By Wendy Williams
Coverage of the 5th International Deep Sea Coral Symposium, Amsterdam

"Ancient Coral Reefs" by By Heinrich Harder (1858-1935) (The Wonderful Paleo Art of Heinrich Harder) [Public domain], via Wikimedia Commons

“Ancient Coral Reefs” by By Heinrich Harder (1858-1935) (The Wonderful Paleo Art of Heinrich Harder)

AMSTERDAM, NL, April 3, 2012 — A little more than 65 million years ago, a meteor slammed into the sea just off the coast of what is now Mexico’s Yucatan Peninsula. We know about this event because the collision created an explosion of energy that laid down a worldwide tattle-tale layer of  iridium.


Following the collision came an extinction in which all dinosaurs (except for the birds) disappeared. In the seas, the dominant ammonites died off, as did many of the major predators like the super-huge plesiosaurs. As many as 80 to 90 percent of marine species may have become extinct.

But if the post-collision planet was a world of death — it was also a world of opportunity.

Only a few million years later, on the deep sea floor of what is now the town of Faxe, Denmark (it was a very, very warm time on the planet and sea levels were much higher), some very peculiar corals established a foothold. They began building mounds that grew wider and taller with each passing millennium, finally becoming, to our modern way of thinking, fantastic apartment complexes that welcomed all kinds of marine life.

The mounds became gathering points. Other corals joined the system, along with many other kinds of marine species. Dendrophylia candelabrum proved to be excellent as an architectural frame. By the time the planet grew cold again and sea levels dropped and these coral apartment houses, these early Cenozoic Co-Op Cities, were left high and dry, well over 500 different marine species had established themselves here.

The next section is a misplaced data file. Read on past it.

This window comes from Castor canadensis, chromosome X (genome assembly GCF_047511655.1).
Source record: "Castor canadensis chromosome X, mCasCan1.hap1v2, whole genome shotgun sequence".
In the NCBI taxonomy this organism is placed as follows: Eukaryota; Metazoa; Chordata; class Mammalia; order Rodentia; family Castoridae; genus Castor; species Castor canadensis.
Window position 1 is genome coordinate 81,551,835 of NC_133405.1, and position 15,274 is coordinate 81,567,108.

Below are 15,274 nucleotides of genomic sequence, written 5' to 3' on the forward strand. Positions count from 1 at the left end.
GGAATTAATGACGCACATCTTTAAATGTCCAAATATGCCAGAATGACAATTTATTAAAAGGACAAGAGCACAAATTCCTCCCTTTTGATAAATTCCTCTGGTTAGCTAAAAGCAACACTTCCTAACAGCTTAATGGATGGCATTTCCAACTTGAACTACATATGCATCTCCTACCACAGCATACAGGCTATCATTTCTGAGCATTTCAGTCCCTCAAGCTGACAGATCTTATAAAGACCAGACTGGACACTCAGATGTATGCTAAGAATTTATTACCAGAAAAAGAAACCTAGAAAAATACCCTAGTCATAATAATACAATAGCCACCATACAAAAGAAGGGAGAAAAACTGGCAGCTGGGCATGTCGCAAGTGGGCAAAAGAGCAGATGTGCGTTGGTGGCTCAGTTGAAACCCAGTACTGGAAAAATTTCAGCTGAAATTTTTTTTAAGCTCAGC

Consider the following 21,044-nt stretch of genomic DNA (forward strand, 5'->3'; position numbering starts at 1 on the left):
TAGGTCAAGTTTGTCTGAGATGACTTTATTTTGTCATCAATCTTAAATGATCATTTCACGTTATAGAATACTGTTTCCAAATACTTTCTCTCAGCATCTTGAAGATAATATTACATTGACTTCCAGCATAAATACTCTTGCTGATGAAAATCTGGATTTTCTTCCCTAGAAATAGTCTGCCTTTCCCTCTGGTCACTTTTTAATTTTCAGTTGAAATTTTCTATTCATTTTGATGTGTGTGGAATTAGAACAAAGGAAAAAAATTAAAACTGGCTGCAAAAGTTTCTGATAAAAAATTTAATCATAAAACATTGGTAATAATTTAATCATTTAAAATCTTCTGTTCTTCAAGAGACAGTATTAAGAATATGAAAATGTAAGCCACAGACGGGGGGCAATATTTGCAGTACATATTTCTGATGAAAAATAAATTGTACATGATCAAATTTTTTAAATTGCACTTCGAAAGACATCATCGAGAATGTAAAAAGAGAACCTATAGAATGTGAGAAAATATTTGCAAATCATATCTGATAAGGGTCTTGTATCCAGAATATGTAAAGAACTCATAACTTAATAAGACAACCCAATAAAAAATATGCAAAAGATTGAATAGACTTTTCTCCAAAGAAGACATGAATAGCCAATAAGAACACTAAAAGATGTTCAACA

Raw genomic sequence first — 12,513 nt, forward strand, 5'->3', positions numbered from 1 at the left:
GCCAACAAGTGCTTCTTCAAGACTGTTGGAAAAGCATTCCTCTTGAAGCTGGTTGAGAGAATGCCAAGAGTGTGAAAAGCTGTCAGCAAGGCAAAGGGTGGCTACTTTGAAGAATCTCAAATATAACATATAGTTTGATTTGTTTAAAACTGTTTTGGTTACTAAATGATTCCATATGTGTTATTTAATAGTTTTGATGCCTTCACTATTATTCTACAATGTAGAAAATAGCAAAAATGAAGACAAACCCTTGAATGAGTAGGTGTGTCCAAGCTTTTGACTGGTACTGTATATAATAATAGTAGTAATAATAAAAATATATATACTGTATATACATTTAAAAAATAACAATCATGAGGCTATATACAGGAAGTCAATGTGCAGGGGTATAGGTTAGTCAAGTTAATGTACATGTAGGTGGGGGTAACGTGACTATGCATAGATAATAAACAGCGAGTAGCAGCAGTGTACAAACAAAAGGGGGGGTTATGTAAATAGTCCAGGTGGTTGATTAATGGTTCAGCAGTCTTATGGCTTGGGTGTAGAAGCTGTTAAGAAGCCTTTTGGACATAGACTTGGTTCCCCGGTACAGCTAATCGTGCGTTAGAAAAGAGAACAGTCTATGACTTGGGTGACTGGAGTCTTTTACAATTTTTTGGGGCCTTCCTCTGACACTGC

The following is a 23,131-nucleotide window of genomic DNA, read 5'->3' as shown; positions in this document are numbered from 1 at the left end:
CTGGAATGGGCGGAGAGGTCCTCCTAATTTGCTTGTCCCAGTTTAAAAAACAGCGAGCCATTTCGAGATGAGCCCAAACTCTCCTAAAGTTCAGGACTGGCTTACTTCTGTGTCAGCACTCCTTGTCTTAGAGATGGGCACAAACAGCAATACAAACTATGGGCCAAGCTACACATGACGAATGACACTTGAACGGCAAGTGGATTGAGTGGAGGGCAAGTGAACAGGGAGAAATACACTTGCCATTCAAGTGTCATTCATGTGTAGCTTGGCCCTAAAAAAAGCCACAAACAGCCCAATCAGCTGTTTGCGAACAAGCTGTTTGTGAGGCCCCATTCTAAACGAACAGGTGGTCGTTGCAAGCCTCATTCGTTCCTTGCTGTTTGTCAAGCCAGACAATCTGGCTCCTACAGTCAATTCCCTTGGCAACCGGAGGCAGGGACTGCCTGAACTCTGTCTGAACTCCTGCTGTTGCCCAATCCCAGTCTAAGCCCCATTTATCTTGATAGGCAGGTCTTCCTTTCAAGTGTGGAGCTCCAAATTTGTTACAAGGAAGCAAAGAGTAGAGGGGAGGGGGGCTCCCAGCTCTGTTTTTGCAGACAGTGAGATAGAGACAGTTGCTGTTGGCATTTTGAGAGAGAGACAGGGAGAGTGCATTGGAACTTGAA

Flash-forward to our own 21st Century. Long-term industrial quarrying had created “the biggest manmade hole in Denmark,” according to Danish researcher Bodil Wesenberg Lauridsen of the University of Copenhagen, who spoke to a gathering of cold-water coral researchers gathered in Amsterdam this week.

When scientists began to study this “hole” and other nearby geological structures, they realized that these ancient coral mounds, dating back 63 million years, are the oldest known and may well mark the first radiation stage of a newly evolved eco-structure.

Of the species found by scientists in the ancient “apartment complex” to date, most are yet to be identified.

Moreover, the Danish scientist told her audience, many more fossils are likely still in the mounds, waiting to be discovered. In some places, the preservation of the mounds has not been good, but other sections of the mounds present prime study sites.

Any marine paleontologists looking for a project?